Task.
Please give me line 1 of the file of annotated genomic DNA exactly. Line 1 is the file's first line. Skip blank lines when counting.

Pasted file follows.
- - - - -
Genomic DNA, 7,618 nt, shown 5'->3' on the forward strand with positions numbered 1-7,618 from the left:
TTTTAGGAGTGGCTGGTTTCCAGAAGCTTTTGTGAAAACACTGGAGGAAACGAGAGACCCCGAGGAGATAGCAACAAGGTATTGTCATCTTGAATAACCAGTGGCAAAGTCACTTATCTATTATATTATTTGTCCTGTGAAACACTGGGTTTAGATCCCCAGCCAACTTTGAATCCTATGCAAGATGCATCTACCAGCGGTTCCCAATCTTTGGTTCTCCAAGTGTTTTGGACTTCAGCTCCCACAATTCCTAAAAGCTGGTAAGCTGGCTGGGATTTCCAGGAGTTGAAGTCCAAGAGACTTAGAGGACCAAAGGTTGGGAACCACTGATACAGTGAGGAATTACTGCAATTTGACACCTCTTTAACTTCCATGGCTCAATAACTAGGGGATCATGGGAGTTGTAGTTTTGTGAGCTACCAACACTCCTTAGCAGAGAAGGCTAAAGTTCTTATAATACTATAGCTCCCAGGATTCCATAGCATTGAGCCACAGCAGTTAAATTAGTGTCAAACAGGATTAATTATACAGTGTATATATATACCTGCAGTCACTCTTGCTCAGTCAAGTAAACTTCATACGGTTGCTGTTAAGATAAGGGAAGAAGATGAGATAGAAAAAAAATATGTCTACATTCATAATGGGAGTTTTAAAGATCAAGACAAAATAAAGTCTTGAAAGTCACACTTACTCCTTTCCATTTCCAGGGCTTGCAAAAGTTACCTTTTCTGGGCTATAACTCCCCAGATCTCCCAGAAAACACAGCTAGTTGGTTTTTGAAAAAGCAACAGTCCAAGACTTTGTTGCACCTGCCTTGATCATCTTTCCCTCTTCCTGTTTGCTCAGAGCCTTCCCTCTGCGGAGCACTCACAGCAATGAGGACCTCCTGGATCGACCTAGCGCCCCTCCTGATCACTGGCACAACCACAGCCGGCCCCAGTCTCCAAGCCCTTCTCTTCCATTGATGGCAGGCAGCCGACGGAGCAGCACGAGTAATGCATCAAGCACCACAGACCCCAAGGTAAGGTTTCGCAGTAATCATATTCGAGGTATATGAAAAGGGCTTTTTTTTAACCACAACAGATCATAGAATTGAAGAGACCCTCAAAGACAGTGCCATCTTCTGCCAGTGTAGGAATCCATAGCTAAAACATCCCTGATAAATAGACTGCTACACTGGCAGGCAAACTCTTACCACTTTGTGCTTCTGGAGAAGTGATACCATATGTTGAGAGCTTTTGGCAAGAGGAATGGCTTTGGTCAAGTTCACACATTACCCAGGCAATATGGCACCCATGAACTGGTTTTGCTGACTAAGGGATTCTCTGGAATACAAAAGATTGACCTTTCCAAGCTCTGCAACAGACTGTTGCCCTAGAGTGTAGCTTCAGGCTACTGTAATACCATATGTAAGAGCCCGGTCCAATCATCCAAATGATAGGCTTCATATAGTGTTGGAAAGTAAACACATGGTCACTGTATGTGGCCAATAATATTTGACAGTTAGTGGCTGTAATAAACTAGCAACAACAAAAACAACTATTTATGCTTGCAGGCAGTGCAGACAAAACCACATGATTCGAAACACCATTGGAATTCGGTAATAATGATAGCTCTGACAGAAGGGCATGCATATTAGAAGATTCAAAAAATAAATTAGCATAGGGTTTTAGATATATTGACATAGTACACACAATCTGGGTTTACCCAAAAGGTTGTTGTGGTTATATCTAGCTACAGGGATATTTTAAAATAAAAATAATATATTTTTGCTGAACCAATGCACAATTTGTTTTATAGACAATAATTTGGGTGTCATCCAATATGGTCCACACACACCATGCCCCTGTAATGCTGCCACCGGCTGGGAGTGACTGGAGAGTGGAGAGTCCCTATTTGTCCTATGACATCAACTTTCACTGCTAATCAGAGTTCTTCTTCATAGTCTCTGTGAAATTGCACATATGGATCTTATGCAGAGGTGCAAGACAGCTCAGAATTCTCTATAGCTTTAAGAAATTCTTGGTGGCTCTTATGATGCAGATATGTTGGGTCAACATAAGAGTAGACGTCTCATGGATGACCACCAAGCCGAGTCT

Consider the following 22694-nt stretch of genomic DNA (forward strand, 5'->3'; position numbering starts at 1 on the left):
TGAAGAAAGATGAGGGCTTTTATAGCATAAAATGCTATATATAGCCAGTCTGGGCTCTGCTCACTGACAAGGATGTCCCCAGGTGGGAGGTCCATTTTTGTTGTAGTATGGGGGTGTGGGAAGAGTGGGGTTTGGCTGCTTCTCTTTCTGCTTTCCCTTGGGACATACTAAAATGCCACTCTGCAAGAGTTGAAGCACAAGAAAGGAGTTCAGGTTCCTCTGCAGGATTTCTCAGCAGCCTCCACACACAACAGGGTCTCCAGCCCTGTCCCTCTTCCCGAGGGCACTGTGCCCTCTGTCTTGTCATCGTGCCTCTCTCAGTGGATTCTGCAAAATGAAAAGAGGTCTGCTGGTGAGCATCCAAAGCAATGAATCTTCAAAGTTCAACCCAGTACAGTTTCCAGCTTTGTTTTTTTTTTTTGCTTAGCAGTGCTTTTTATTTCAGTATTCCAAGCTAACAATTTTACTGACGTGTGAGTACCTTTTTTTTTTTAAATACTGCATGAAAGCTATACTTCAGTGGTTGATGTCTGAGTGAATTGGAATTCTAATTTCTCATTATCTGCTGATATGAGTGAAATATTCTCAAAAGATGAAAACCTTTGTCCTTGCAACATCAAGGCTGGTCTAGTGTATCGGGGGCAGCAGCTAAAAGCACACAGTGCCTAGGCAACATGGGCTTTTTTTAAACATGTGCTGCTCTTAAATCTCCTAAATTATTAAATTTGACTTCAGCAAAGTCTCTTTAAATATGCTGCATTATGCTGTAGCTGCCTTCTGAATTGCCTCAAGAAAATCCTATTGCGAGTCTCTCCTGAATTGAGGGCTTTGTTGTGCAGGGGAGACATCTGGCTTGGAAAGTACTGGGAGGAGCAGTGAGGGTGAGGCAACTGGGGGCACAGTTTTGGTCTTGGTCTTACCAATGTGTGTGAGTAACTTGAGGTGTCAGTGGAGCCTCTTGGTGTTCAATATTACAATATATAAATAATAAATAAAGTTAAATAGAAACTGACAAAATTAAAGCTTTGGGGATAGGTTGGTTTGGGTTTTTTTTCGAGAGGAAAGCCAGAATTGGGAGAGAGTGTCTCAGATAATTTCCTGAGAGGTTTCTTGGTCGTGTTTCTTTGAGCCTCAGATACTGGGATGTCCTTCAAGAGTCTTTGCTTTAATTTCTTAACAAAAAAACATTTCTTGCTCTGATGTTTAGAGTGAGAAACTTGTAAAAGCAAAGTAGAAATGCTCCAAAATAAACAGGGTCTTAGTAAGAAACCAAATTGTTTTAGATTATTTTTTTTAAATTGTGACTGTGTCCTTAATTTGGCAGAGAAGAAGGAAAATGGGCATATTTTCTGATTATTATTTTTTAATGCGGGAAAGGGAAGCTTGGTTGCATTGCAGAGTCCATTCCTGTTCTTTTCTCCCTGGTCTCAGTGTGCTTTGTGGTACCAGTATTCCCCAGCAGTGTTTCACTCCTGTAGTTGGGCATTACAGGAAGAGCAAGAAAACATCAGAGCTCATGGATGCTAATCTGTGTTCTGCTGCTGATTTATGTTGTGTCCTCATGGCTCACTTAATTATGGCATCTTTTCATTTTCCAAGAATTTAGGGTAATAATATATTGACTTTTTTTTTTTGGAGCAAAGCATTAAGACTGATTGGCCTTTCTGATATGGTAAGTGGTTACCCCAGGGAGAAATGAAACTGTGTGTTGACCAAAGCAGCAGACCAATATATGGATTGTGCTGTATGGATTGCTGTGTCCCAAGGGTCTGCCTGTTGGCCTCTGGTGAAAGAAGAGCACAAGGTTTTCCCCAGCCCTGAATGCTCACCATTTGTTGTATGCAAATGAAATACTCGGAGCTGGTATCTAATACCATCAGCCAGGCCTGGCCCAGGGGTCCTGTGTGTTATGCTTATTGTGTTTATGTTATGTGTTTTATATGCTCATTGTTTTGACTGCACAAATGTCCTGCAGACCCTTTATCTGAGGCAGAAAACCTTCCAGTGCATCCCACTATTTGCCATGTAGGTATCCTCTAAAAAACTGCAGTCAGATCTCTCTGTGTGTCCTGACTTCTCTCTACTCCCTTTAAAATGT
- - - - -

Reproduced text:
Genomic DNA, 7,618 nt, shown 5'->3' on the forward strand with positions numbered 1-7,618 from the left: